Just a quick note to point out some upcoming training in Cincinnati, OH. On July 2nd, SharePoint911 will be offering a SharePoint Planning and Governance class as well as a Business Users Guide to SharePoint Server 2007. SharePoint911 Training
With the official release of Internet Explorer 8, many people are starting to test their custom SharePoint branding in the new browser. IE8 is an interesting animal in that it decides its rendering engine based on certain criteria in your code (in SharePoint’s case, the master page): If IE8 sees a valid DocType declared it will attempt to render a site in IE8 Standards Mode. If IE8 does not see a DocType it will attempt to render a site in quirks mode (otherwise known as pre IE7 rendering mode). One nice thing about IE8 is that it includes Developer Tools (click Tools > Developer Tools) which will actually show you which rendering mode is currently being used (the last tab at the top of the Developer Tools window). You can also use this tab to test the other rendering modes, selecting them and observing the result in the refreshed window. Now, on to the ...
These new themes are pretty darn good, I especially like “Construction”, “Contoso”, and “OARP”. I could see them being changed up and used for a lot of company intranets. I do wish they would have packaged them as a WSP or something rather than just give us a solution file and have us make one ourselves.Download them from MicrosoftUPDATE: Daniel Brown made a WSP for easy installationHere is a screenshot of all of new themes at once and then each one individually full sized. Click for larger versions:
One thing that I have never fully understood was why the Enable Quick Launch menu item doesn’t actually disable the quick launch menu in any master pages other than the default.master (To find this menu click Site Actions > Site Settings > Modify All Site Settings > Tree View). Yesterday, my buddy Nik Molnar helped me track it down through some creative sleuthing on his part. Turns out the key is this tag from default.master: Microsoft’s BlueBand.master omits this tag, as well as many of the minimal publishing master pages that are available from the community. Without this tag surrounding the quick launch code, SharePoint cannot hide it via that Site Settings menu item. To add one, simply surround your with the completed tag.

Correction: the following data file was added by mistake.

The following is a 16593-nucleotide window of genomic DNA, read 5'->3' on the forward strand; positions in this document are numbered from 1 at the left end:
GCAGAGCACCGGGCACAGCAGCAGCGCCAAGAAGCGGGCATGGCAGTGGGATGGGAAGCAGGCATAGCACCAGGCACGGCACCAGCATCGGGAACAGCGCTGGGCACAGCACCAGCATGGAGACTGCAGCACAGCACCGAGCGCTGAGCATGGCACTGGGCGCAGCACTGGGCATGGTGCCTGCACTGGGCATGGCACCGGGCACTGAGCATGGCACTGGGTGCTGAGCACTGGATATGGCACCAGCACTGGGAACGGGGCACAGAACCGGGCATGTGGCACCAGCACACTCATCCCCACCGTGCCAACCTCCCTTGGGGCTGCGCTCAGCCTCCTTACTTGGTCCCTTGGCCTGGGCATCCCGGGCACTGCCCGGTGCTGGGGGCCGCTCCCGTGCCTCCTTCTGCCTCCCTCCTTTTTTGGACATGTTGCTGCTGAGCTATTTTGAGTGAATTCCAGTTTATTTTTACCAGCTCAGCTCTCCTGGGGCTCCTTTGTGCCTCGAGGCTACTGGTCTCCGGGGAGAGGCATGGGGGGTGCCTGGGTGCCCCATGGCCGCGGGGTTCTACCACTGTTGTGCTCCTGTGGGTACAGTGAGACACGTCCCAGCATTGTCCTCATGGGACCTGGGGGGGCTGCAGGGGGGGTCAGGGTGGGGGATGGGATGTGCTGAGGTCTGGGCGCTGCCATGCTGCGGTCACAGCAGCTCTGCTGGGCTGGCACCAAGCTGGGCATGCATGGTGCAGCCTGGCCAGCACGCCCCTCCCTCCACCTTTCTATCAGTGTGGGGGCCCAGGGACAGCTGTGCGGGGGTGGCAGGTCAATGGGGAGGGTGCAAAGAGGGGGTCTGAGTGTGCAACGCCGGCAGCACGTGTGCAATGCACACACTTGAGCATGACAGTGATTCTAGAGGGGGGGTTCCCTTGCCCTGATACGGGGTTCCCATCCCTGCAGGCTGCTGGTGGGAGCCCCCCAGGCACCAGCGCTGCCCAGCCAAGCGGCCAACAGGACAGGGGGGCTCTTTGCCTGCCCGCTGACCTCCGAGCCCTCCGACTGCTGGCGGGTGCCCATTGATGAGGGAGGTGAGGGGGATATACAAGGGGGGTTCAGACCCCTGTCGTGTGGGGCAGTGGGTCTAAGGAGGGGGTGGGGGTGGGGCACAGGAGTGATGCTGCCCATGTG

Could this be a cruel pre April fools day prank? I don’t have specific details, but apparently it was casually mentioned in an official Microsoft webcast today that SPD was going to be free for download after April 1 and that development is continuing on it and the next version will be included with the vNext version of SharePoint. I have no inside knowledge of this event, but I’m just reporting it for those that have not heard. If this ends up all being false info… don’t blame me.
Check out the “I’m a PC and I’m an MVP” video on the Microsoft Videos site. I’m the tiny pixel on the far right. If you listen carefully you may hear a familiar voice yelling louder than all the others (via microphone). Any guesses who it is? I’m a PC Video
The article covers the ins and outs of actually creating your own theme in SharePoint. To get access to the article you will need to create a member account, but the process is fairly painless. Here is the intro paragraph: When it comes to branding in SharePoint, few things are as important as the effective use of Cascading Style Sheets (CSS). This is because CSS is the primary mechanism that Microsoft gives us to override their out of the box look and feel. One excellent way to use CSS to style SharePoint is to use a theme. SharePoint themes take advantage of the CSS concept of “cascading”. The basic idea is that styles that are loaded last on a page typically override styles of the same specificity that were loaded earlier on the page. SharePoint themes are mostly made up of CSS that is overriding already defined out-of-the-box SharePoint branding. That familiar light blue and ...